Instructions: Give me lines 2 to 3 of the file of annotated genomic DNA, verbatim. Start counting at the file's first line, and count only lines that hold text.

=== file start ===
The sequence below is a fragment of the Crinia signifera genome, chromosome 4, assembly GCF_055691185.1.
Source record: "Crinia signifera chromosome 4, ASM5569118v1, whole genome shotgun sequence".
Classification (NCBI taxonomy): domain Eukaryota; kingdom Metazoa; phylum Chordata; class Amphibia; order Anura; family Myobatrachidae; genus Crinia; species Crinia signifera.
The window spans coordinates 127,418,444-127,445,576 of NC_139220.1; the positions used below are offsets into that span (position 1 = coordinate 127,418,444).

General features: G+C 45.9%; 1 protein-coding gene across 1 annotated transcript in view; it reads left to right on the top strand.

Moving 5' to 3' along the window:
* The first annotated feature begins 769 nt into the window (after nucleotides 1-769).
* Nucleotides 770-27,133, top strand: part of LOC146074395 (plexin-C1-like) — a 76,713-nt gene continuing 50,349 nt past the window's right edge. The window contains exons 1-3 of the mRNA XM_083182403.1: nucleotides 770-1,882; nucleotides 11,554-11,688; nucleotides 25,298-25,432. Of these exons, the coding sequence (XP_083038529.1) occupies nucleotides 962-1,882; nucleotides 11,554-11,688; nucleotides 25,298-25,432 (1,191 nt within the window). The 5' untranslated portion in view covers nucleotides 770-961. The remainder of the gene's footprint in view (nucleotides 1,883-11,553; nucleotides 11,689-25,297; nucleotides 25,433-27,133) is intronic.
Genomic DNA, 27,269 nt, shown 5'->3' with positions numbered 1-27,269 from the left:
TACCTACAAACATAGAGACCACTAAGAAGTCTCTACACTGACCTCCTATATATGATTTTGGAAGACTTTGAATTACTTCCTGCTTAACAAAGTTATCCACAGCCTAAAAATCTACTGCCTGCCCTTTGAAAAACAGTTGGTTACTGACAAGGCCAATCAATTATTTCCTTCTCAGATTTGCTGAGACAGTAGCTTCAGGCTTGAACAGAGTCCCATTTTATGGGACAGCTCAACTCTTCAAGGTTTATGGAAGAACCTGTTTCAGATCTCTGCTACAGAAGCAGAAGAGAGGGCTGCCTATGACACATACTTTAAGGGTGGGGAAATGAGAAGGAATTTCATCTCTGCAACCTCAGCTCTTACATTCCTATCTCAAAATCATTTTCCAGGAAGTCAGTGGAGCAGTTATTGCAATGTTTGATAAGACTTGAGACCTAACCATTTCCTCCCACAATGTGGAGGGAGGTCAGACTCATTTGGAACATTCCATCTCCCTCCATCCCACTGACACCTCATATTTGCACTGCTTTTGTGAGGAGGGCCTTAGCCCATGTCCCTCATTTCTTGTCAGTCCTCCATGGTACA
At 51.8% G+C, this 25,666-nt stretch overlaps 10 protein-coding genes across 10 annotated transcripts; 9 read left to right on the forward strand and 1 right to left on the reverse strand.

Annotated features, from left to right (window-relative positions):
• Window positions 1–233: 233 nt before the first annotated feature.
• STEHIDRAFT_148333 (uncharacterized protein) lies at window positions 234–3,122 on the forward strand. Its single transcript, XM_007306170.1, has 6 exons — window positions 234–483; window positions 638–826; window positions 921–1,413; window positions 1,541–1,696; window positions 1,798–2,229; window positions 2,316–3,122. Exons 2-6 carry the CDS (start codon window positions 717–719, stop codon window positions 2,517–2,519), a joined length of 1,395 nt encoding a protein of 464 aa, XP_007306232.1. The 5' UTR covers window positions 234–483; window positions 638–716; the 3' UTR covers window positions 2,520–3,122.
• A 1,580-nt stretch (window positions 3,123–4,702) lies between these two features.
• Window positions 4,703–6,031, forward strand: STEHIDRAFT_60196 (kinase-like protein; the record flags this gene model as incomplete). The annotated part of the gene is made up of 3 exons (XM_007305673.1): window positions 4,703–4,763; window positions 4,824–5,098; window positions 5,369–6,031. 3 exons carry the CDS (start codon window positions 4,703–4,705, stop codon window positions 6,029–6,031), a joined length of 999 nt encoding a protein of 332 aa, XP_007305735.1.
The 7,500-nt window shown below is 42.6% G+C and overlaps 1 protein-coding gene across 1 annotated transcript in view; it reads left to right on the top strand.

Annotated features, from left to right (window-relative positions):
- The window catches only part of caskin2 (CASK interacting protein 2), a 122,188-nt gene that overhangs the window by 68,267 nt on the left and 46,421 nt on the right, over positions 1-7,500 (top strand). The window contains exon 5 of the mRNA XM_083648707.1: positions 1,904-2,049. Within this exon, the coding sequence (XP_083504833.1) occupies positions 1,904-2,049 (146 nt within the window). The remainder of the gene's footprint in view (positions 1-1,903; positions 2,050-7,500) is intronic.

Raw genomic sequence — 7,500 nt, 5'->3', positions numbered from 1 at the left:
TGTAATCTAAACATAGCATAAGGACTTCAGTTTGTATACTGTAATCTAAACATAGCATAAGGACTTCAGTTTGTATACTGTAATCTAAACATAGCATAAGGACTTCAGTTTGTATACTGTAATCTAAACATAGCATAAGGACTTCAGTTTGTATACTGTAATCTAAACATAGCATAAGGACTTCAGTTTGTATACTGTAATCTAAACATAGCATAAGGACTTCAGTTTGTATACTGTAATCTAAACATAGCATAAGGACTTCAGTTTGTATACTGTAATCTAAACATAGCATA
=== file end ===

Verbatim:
Source record: "Crinia signifera chromosome 4, ASM5569118v1, whole genome shotgun sequence".
Classification (NCBI taxonomy): domain Eukaryota; kingdom Metazoa; phylum Chordata; class Amphibia; order Anura; family Myobatrachidae; genus Crinia; species Crinia signifera.